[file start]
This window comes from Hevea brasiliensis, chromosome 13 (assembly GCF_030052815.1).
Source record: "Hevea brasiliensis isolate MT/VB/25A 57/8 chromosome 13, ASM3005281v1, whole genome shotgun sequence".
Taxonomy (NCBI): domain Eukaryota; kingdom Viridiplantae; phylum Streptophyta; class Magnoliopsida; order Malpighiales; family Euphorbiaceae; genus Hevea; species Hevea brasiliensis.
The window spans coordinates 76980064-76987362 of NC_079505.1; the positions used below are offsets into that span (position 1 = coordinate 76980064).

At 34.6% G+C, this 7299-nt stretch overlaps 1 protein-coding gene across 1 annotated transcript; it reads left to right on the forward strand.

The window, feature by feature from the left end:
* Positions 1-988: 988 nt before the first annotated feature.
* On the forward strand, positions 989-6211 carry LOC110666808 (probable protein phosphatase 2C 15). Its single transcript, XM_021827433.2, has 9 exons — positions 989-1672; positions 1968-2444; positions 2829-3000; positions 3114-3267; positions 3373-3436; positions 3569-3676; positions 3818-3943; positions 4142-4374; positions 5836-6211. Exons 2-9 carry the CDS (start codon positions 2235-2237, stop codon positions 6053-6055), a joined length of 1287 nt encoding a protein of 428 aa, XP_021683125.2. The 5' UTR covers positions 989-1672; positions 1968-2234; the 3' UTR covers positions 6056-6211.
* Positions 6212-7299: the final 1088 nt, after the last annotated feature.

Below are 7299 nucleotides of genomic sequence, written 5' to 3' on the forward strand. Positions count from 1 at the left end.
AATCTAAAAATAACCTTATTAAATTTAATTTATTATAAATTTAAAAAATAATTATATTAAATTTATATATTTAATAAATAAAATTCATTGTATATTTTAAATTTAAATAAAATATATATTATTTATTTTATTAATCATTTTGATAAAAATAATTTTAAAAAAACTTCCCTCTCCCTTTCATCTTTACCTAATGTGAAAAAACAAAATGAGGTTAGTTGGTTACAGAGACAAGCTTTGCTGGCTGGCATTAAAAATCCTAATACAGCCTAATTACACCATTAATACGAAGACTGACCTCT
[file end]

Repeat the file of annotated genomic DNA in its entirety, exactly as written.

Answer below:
This window comes from Hevea brasiliensis, chromosome 13 (assembly GCF_030052815.1).
Source record: "Hevea brasiliensis isolate MT/VB/25A 57/8 chromosome 13, ASM3005281v1, whole genome shotgun sequence".
Taxonomy (NCBI): domain Eukaryota; kingdom Viridiplantae; phylum Streptophyta; class Magnoliopsida; order Malpighiales; family Euphorbiaceae; genus Hevea; species Hevea brasiliensis.
The window spans coordinates 76980064-76987362 of NC_079505.1; the positions used below are offsets into that span (position 1 = coordinate 76980064).

At 34.6% G+C, this 7299-nt stretch overlaps 1 protein-coding gene across 1 annotated transcript; it reads left to right on the forward strand.

The window, feature by feature from the left end:
* Positions 1-988: 988 nt before the first annotated feature.
* On the forward strand, positions 989-6211 carry LOC110666808 (probable protein phosphatase 2C 15). Its single transcript, XM_021827433.2, has 9 exons — positions 989-1672; positions 1968-2444; positions 2829-3000; positions 3114-3267; positions 3373-3436; positions 3569-3676; positions 3818-3943; positions 4142-4374; positions 5836-6211. Exons 2-9 carry the CDS (start codon positions 2235-2237, stop codon positions 6053-6055), a joined length of 1287 nt encoding a protein of 428 aa, XP_021683125.2. The 5' UTR covers positions 989-1672; positions 1968-2234; the 3' UTR covers positions 6056-6211.
* Positions 6212-7299: the final 1088 nt, after the last annotated feature.

Below are 7299 nucleotides of genomic sequence, written 5' to 3' on the forward strand. Positions count from 1 at the left end.
AATCTAAAAATAACCTTATTAAATTTAATTTATTATAAATTTAAAAAATAATTATATTAAATTTATATATTTAATAAATAAAATTCATTGTATATTTTAAATTTAAATAAAATATATATTATTTATTTTATTAATCATTTTGATAAAAATAATTTTAAAAAAACTTCCCTCTCCCTTTCATCTTTACCTAATGTGAAAAAACAAAATGAGGTTAGTTGGTTACAGAGACAAGCTTTGCTGGCTGGCATTAAAAATCCTAATACAGCCTAATTACACCATTAATACGAAGACTGACCTCT